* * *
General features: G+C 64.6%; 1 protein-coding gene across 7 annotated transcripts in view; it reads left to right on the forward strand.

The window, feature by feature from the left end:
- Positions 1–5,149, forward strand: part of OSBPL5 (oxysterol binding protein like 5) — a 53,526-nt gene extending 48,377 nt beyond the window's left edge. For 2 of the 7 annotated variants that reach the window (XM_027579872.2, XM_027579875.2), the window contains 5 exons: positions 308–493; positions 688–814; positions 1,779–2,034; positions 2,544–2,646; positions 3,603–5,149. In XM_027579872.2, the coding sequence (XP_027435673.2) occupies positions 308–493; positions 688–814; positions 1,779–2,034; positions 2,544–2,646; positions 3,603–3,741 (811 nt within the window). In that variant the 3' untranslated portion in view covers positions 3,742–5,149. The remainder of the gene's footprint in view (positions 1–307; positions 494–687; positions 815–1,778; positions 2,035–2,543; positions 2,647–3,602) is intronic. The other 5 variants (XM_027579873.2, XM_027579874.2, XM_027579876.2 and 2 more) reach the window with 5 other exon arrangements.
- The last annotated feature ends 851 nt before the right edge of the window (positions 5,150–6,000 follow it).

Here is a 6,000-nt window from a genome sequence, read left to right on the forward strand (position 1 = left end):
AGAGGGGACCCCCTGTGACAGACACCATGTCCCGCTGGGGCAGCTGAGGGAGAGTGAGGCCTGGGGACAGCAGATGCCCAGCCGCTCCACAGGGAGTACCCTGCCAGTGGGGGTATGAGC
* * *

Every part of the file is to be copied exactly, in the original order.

General features: G+C 64.6%; 1 protein-coding gene across 7 annotated transcripts in view; it reads left to right on the forward strand.

The window, feature by feature from the left end:
- Positions 1–5,149, forward strand: part of OSBPL5 (oxysterol binding protein like 5) — a 53,526-nt gene extending 48,377 nt beyond the window's left edge. For 2 of the 7 annotated variants that reach the window (XM_027579872.2, XM_027579875.2), the window contains 5 exons: positions 308–493; positions 688–814; positions 1,779–2,034; positions 2,544–2,646; positions 3,603–5,149. In XM_027579872.2, the coding sequence (XP_027435673.2) occupies positions 308–493; positions 688–814; positions 1,779–2,034; positions 2,544–2,646; positions 3,603–3,741 (811 nt within the window). In that variant the 3' untranslated portion in view covers positions 3,742–5,149. The remainder of the gene's footprint in view (positions 1–307; positions 494–687; positions 815–1,778; positions 2,035–2,543; positions 2,647–3,602) is intronic. The other 5 variants (XM_027579873.2, XM_027579874.2, XM_027579876.2 and 2 more) reach the window with 5 other exon arrangements.
- The last annotated feature ends 851 nt before the right edge of the window (positions 5,150–6,000 follow it).

Here is a 6,000-nt window from a genome sequence, read left to right on the forward strand (position 1 = left end):
AGAGGGGACCCCCTGTGACAGACACCATGTCCCGCTGGGGCAGCTGAGGGAGAGTGAGGCCTGGGGACAGCAGATGCCCAGCCGCTCCACAGGGAGTACCCTGCCAGTGGGGGTATGAGC